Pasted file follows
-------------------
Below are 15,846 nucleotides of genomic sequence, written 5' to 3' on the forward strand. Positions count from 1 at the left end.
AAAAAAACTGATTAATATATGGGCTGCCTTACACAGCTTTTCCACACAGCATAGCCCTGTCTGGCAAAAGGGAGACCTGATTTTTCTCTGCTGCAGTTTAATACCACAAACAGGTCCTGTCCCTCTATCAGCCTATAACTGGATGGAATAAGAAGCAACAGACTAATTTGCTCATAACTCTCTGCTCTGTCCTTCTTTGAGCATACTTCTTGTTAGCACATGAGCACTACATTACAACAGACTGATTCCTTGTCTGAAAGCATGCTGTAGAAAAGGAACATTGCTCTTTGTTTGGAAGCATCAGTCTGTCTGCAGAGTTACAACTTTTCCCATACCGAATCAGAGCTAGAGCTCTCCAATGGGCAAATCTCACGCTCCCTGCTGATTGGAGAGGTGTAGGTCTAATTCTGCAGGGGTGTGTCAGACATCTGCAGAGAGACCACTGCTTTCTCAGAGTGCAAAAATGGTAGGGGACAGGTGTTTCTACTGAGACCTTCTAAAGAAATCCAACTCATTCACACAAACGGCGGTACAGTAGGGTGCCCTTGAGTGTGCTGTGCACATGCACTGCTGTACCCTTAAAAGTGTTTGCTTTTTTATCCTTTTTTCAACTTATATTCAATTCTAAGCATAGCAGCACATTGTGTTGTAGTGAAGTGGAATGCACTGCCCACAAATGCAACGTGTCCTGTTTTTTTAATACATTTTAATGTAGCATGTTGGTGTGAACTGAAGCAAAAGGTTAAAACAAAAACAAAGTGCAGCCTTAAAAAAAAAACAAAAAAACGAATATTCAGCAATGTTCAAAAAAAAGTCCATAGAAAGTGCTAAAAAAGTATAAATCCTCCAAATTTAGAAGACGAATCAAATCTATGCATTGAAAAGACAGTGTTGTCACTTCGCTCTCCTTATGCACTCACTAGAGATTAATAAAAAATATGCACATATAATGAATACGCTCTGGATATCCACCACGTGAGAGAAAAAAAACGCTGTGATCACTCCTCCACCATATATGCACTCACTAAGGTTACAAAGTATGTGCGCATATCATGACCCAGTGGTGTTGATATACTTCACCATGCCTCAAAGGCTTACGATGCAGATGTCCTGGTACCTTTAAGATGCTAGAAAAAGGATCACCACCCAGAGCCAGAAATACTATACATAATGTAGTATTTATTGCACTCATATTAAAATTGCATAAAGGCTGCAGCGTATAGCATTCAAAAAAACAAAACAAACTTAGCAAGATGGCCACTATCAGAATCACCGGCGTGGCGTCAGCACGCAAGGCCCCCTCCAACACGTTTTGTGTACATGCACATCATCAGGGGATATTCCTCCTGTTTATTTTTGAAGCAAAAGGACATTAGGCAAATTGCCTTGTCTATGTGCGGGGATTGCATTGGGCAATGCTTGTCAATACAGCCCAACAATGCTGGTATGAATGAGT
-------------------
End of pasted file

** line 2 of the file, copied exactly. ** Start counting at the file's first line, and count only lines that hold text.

AAAAAAACTGATTAATATATGGGCTGCCTTACACAGCTTTTCCACACAGCATAGCCCTGTCTGGCAAAAGGGAGACCTGATTTTTCTCTGCTGCAGTTTAATACCACAAACAGGTCCTGTCCCTCTATCAGCCTATAACTGGATGGAATAAGAAGCAACAGACTAATTTGCTCATAACTCTCTGCTCTGTCCTTCTTTGAGCATACTTCTTGTTAGCACATGAGCACTACATTACAACAGACTGATTCCTTGTCTGAAAGCATGCTGTAGAAAAGGAACATTGCTCTTTGTTTGGAAGCATCAGTCTGTCTGCAGAGTTACAACTTTTCCCATACCGAATCAGAGCTAGAGCTCTCCAATGGGCAAATCTCACGCTCCCTGCTGATTGGAGAGGTGTAGGTCTAATTCTGCAGGGGTGTGTCAGACATCTGCAGAGAGACCACTGCTTTCTCAGAGTGCAAAAATGGTAGGGGACAGGTGTTTCTACTGAGACCTTCTAAAGAAATCCAACTCATTCACACAAACGGCGGTACAGTAGGGTGCCCTTGAGTGTGCTGTGCACATGCACTGCTGTACCCTTAAAAGTGTTTGCTTTTTTATCCTTTTTTCAACTTATATTCAATTCTAAGCATAGCAGCACATTGTGTTGTAGTGAAGTGGAATGCACTGCCCACAAATGCAACGTGTCCTGTTTTTTTAATACATTTTAATGTAGCATGTTGGTGTGAACTGAAGCAAAAGGTTAAAACAAAAACAAAGTGCAGCCTTAAAAAAAAAACAAAAAAACGAATATTCAGCAATGTTCAAAAAAAAGTCCATAGAAAGTGCTAAAAAAGTATAAATCCTCCAAATTTAGAAGACGAATCAAATCTATGCATTGAAAAGACAGTGTTGTCACTTCGCTCTCCTTATGCACTCACTAGAGATTAATAAAAAATATGCACATATAATGAATACGCTCTGGATATCCACCACGTGAGAGAAAAAAAACGCTGTGATCACTCCTCCACCATATATGCACTCACTAAGGTTACAAAGTATGTGCGCATATCATGACCCAGTGGTGTTGATATACTTCACCATGCCTCAAAGGCTTACGATGCAGATGTCCTGGTACCTTTAAGATGCTAGAAAAAGGATCACCACCCAGAGCCAGAAATACTATACATAATGTAGTATTTATTGCACTCATATTAAAATTGCATAAAGGCTGCAGCGTATAGCATTCAAAAAAACAAAACAAACTTAGCAAGATGGCCACTATCAGAATCACCGGCGTGGCGTCAGCACGCAAGGCCCCCTCCAACACGTTTTGTGTACATGCACATCATCAGGGGATATTCCTCCTGTTTATTTTTGAAGCAAAAGGACATTAGGCAAATTGCCTTGTCTATGTGCGGGGATTGCATTGGGCAATGCTTGTCAATACAGCCCAACAATGCTGGTATGAATGAGT